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Mike G will forever be a vital part of Odd Future. Born Michael Griffin, the star describes himself as a “lyricist, DJ, and Chopstar,” which has everything to do with why he’s a vital member of the group. Joining Tyler, The Creator and his Odd Future Wolf Gang Kill Them All (OFWGKTA) movement is more than a humble brag. It’s a family that can’t be duplicated.
With his parents serving in the Marines, Mike always moved around as a kid and spent seven years in Japan before finding his way to the states. Regardless, his love for music shines through in every facet of his life, even dating back to when he was singing in the choir or falling in love with his parent’s diverse collection of CDs. Fast forward to his teenage years, he attended Crenshaw High School where he took a production class, and discovered how to chop and screw music. It was a wrap ever since.
It’s those early Odd Future days that ignite the best memories, which include making the group’s compilation projects, touring, and shutting down stages all across the world.
While the group no longer tours, the artist reminds audiences that the brand is still very much in tact — recently returning from Seattle for a Zumiez event where he celebrated with the Odd Future family. Now at 29 years old, he continues to push the envelope. Whether it’s throwing and deejaying his own parties in Los Angeles, unleashing his own Stealth Fighter clothing brand, putting out his most recent EXILE EP, or performing at Camp Flog Gnaw for the eighth year in a row, Mike hasn’t let his foot off the gas pedal in the slightest.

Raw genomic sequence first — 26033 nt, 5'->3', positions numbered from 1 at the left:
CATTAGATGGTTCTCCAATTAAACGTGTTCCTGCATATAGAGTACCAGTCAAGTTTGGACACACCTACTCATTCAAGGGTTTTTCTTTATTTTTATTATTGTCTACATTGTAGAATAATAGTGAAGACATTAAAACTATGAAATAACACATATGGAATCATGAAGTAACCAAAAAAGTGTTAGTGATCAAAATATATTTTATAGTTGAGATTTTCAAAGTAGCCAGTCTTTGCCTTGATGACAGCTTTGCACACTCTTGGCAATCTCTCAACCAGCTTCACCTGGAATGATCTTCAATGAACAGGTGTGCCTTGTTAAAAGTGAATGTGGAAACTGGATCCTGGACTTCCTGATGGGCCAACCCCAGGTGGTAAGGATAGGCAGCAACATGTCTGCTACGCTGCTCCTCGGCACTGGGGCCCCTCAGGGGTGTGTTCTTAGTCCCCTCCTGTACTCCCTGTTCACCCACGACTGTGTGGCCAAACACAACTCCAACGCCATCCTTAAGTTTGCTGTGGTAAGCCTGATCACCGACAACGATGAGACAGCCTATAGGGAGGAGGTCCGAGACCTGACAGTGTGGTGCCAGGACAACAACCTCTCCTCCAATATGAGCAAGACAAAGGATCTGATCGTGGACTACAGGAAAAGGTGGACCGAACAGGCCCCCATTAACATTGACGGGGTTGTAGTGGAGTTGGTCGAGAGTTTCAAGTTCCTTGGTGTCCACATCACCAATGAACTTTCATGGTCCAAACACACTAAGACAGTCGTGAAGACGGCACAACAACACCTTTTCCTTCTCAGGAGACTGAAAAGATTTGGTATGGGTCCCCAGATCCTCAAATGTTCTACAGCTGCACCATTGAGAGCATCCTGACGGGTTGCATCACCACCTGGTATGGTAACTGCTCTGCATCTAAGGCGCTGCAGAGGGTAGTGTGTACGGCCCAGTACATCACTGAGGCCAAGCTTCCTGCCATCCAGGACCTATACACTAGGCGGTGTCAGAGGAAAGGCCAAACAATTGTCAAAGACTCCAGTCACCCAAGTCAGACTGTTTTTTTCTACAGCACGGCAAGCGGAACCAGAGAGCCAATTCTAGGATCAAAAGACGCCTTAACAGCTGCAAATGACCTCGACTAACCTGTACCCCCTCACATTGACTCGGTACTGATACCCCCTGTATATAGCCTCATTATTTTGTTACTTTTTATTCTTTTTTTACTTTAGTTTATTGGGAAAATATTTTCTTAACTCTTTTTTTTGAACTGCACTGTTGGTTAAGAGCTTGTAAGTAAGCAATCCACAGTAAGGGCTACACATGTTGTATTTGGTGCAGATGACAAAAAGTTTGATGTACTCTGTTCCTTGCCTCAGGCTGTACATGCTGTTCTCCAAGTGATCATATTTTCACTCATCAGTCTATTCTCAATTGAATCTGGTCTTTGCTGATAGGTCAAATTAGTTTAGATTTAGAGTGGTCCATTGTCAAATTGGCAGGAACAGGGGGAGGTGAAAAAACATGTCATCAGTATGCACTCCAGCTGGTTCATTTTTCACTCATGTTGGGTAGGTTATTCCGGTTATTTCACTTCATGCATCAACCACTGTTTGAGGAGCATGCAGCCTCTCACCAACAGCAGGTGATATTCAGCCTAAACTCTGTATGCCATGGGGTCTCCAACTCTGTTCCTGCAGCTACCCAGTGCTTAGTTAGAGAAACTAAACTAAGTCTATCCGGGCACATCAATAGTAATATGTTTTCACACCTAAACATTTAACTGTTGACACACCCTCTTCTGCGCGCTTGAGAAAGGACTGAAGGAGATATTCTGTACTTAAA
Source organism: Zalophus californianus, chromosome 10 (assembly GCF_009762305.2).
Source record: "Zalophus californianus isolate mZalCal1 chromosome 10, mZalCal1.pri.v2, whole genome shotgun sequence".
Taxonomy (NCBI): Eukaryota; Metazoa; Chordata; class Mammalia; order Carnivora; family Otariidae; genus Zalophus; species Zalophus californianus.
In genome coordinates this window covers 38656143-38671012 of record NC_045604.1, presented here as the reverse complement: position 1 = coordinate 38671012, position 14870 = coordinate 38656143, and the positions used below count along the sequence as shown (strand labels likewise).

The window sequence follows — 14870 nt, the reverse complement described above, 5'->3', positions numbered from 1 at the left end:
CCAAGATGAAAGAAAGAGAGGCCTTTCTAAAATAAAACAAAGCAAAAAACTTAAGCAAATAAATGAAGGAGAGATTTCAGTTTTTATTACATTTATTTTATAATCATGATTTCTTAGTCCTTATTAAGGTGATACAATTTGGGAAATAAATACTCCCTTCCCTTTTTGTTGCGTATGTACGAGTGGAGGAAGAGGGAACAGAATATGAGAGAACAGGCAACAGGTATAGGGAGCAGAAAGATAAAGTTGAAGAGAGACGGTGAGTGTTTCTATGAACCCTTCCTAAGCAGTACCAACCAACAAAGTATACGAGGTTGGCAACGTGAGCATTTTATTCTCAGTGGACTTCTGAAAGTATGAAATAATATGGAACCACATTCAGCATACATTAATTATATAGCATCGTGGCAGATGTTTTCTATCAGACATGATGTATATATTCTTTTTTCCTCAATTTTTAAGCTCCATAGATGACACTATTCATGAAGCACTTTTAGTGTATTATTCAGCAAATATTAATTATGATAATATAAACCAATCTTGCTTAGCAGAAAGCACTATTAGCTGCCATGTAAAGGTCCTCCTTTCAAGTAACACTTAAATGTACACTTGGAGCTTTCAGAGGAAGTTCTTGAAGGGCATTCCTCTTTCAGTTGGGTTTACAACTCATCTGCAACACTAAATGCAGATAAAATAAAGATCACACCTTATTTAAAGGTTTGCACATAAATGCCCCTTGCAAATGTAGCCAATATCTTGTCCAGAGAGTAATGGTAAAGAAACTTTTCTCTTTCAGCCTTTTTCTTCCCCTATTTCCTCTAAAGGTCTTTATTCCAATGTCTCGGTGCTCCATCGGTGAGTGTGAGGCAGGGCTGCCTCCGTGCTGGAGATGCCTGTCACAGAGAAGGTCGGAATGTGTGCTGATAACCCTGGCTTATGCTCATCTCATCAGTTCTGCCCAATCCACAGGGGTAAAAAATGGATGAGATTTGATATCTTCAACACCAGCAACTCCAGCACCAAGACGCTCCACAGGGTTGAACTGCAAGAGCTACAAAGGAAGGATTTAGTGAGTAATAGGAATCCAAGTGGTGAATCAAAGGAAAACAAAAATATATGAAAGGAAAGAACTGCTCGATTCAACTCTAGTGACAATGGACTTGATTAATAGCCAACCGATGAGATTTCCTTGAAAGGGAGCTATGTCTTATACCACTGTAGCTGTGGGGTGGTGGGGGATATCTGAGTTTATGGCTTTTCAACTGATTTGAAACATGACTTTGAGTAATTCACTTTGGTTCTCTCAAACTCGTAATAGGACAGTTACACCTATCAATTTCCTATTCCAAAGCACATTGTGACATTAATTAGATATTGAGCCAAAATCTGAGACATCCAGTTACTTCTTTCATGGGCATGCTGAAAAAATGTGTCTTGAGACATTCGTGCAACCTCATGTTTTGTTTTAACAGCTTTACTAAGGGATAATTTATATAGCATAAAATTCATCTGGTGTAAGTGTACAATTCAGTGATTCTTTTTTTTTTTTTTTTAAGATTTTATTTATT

REVOLT caught up with Mike to discuss his initial encounters with Tyler, the Odd Future brand, what L.A. means to him, and much more. Read below!
What does Los Angeles mean to you?
L.A. means... it’s more of a community... It’s a foundational place. A great place to grow. It’s home-base for many.
What part of L.A. are you from?
South Central. I was actually born in Oceanside. My parents moved around a lot. So, my dad was here, but I was with my mom traveling. She was in the Marines. Left and came back a couple times.
What were you seeing growing up in South Central?
It was different. I actually used to live in Japan. So coming here — transitioning from high school — that was a bigger culture shock to me than anything. It’s pretty cool though. Here is different, it’s kind of unexplainable. South Central. Those areas like Inglewood and Leimert Park, it’s a real cultural-driven area. You can go either way with it, it’s good or bad. It all depends on you.
At what point did you realize music was what you wanted to do?
I’d say in high school, I was just looking for a route. I’ve always enjoyed writing and had a display of talents, that sort of thing. Then, I took a production class and it just snowballed from there.
Were you producing before?
Not at much as I am now, but I just wanted to learn everything and get into it. We had the class at Crenshaw, which was rare. So, I just wanted to take advantage. I was in there with Left Brain and he was real fire. This was 11th or 12th grade, I was 17 or 18. I graduated with him.